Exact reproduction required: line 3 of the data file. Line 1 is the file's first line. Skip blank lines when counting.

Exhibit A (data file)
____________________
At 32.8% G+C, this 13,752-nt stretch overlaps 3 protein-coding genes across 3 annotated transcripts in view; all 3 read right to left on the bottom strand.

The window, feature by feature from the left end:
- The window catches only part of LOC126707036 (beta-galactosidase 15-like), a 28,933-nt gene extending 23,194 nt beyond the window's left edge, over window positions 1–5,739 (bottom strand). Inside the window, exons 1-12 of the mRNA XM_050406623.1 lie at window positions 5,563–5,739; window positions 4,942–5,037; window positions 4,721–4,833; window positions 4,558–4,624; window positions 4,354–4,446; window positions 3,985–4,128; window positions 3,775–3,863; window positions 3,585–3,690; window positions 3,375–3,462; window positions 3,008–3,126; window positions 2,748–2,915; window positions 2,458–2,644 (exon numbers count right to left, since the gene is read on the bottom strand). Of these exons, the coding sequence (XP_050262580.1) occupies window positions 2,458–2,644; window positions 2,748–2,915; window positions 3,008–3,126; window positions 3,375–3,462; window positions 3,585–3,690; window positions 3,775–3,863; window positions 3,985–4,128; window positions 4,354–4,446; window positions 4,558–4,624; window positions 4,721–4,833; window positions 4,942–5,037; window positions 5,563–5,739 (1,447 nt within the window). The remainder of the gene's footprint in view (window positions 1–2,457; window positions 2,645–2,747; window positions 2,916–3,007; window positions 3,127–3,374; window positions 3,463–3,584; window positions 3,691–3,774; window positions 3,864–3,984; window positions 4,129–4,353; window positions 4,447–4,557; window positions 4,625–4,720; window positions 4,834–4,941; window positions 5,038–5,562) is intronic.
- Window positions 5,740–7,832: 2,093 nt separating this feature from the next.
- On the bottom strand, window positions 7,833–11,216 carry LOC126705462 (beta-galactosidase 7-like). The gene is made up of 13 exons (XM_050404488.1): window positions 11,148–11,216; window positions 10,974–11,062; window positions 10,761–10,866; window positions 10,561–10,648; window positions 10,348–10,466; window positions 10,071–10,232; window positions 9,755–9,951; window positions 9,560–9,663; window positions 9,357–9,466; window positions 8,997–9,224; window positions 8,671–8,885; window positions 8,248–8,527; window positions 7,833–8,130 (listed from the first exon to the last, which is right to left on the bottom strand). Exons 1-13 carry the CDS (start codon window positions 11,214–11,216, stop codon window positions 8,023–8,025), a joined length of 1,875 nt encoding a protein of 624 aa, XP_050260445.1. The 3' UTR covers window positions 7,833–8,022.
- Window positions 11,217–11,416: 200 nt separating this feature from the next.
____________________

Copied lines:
- The window catches only part of LOC126707036 (beta-galactosidase 15-like), a 28,933-nt gene extending 23,194 nt beyond the window's left edge, over window positions 1–5,739 (bottom strand). Inside the window, exons 1-12 of the mRNA XM_050406623.1 lie at window positions 5,563–5,739; window positions 4,942–5,037; window positions 4,721–4,833; window positions 4,558–4,624; window positions 4,354–4,446; window positions 3,985–4,128; window positions 3,775–3,863; window positions 3,585–3,690; window positions 3,375–3,462; window positions 3,008–3,126; window positions 2,748–2,915; window positions 2,458–2,644 (exon numbers count right to left, since the gene is read on the bottom strand). Of these exons, the coding sequence (XP_050262580.1) occupies window positions 2,458–2,644; window positions 2,748–2,915; window positions 3,008–3,126; window positions 3,375–3,462; window positions 3,585–3,690; window positions 3,775–3,863; window positions 3,985–4,128; window positions 4,354–4,446; window positions 4,558–4,624; window positions 4,721–4,833; window positions 4,942–5,037; window positions 5,563–5,739 (1,447 nt within the window). The remainder of the gene's footprint in view (window positions 1–2,457; window positions 2,645–2,747; window positions 2,916–3,007; window positions 3,127–3,374; window positions 3,463–3,584; window positions 3,691–3,774; window positions 3,864–3,984; window positions 4,129–4,353; window positions 4,447–4,557; window positions 4,625–4,720; window positions 4,834–4,941; window positions 5,038–5,562) is intronic.